Oedipus: Possibly the Greatest of all Tragedies
Oedipus Rex is arguably the most important tragedy in all of classical literature. Ever since Aristotle used it in his Poetics in order to define the qualities of a successful tragedy, its strengths have been emphasized again and again by countless notable authors, whose remarks illuminate the play' s historical reception as much as they help us to understand the broader critical climate in which they wrote. When Freud, for example, helped to shape the direction of twentieth-century thought with his 1900 The Interpretation of Dreams, his coinage of the term "Oedipal Complex" was an integral part of his definition of dreams and imaginative literature as representations of wishes that usually remain hidden during normal social interaction. For Freud, then, Oedipus's predicament dramatizes the desire of every man to marry his mother and kill his father, but whereas most people tend to harbor or hide these feelings, Oedipus unknowingly acts them out. While still remaining extremely controversial, his theory's suggestive placement of Oedipus in closer psychological proximity to his readers throughout history raises fundamental questions about possible relationships between literature and reality. Other twentieth-century scholars have occupied themselves less with these issues than with local readings of the play's characters, its plot, structure, and, finally, what it can teach its readers about religious values and human knowledge in fifth-century Athenian culture, a moment of great historical importance for its artistic achievements as well as its political culture.
The character of Oedipus has historically inspired a combination of fascination and repulsion. It is generally acknowledged, however, that he is to be admired for many reasons, and especially for demonstrating, as a responsible leader, his desire—from the very opening lines of the play—for honesty and directness in approaching the problem of Thebes's plague. In the Prologue, when he asks the priest to speak for the petitioners before him, he does so with majestic generosity: "Tell me, and never doubt that I will help you / In every way I can; I should be heartless / Were I not moved to find you suppliant here." The Priest responds to him with equal magnanimity, praising Oedipus for his past achievements (he solved the riddle of the Sphinx, sent to Thebes as divine punishment for Laius's sins) and pleading for the help that the capable Oedipus has proven he can provide. Oedipus's position of power in relation to the Priest is extraordinary; as C. H. Whitman pointed out in Sophocles: A Study of Heroic Humanism, pagan culture customarily reversed those roles: "The appeal of the priest, with its moving yet dignified description of the general suffering, is especially remarkable in that it is an inversion of the usual situation, in which the secular ruler consults the priest or seer about divine things, as Oedipus later consults Teiresias.''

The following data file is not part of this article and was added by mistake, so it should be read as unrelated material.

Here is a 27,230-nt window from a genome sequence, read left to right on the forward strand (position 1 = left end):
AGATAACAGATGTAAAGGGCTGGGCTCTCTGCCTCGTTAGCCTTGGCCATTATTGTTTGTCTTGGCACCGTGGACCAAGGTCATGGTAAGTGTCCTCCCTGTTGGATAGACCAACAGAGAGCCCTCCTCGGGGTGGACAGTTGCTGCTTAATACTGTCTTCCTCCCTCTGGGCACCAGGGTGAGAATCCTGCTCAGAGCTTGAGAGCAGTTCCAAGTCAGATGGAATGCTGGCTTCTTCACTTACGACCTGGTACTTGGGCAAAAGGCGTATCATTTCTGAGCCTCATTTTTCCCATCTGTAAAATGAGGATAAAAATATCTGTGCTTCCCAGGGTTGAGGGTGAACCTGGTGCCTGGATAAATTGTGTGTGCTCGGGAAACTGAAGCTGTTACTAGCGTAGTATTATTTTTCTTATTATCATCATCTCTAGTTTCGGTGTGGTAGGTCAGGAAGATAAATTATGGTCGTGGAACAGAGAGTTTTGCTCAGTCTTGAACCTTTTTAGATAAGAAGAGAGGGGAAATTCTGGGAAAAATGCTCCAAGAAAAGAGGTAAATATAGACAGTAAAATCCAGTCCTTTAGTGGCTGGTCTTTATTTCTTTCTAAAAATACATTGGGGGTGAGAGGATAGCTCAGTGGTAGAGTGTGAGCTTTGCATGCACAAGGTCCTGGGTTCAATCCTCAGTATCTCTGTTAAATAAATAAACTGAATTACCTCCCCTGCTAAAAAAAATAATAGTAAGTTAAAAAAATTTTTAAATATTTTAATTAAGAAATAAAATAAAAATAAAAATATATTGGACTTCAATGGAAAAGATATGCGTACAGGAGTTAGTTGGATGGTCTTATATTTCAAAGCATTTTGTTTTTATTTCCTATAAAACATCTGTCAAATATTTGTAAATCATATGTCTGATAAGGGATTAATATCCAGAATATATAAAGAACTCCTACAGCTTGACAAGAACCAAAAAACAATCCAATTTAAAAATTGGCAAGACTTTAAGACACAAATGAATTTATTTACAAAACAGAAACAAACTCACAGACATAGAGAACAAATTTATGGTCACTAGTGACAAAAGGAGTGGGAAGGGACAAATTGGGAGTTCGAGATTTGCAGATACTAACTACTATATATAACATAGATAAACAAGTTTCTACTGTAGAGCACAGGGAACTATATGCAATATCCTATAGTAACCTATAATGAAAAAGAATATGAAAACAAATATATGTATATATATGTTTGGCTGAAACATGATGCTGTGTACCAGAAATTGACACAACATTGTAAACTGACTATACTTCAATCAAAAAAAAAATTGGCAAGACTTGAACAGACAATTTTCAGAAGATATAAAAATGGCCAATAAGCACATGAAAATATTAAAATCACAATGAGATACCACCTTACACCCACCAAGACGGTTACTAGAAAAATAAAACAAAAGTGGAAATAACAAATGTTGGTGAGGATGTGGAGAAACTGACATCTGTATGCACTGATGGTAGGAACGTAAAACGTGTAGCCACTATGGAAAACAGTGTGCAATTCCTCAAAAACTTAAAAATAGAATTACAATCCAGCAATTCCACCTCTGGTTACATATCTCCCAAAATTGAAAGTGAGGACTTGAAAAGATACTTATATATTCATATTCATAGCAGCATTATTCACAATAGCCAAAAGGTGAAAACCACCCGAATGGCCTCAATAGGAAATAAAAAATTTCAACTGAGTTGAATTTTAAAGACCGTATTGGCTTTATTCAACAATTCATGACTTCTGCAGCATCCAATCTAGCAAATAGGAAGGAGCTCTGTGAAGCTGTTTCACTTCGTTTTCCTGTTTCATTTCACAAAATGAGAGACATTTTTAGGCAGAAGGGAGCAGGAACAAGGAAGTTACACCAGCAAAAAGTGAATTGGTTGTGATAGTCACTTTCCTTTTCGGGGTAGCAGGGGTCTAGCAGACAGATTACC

The scene establishes Oedipus as a ruler not with divine intuition (the Priest also says "You are not one of the immortal gods, we know"), but with the intellectual prowess to ameliorate Thebes's grave situation. A later exchange between Creon and Oedipus and the first scene's dialogue between Teiresias and Oedipus, in which Oedipus presses both figures publicly to utter the oracular knowledge they possess (but are extremely reluctant to offer) show Oedipus as extremely eager to gain the knowledge that will help to rid Thebes of its ills. In her recent study of Sophocles, Prophesying Tragedy Tragedy: Sight and Voice in Sophocles's Theban Plays , Rebecca Bushnell agrees that the play establishes Oedipus as someone "who believes in speaking freely, but he is not content merely to speak himself; he also forces others to speak." Oedipus shows fearlessness in the face of turmoil, and his unstoppable quest for public utterance of the truth of the oracle leads him, tragically, to the knowledge that he has fulfilled its terms. His perception of his...
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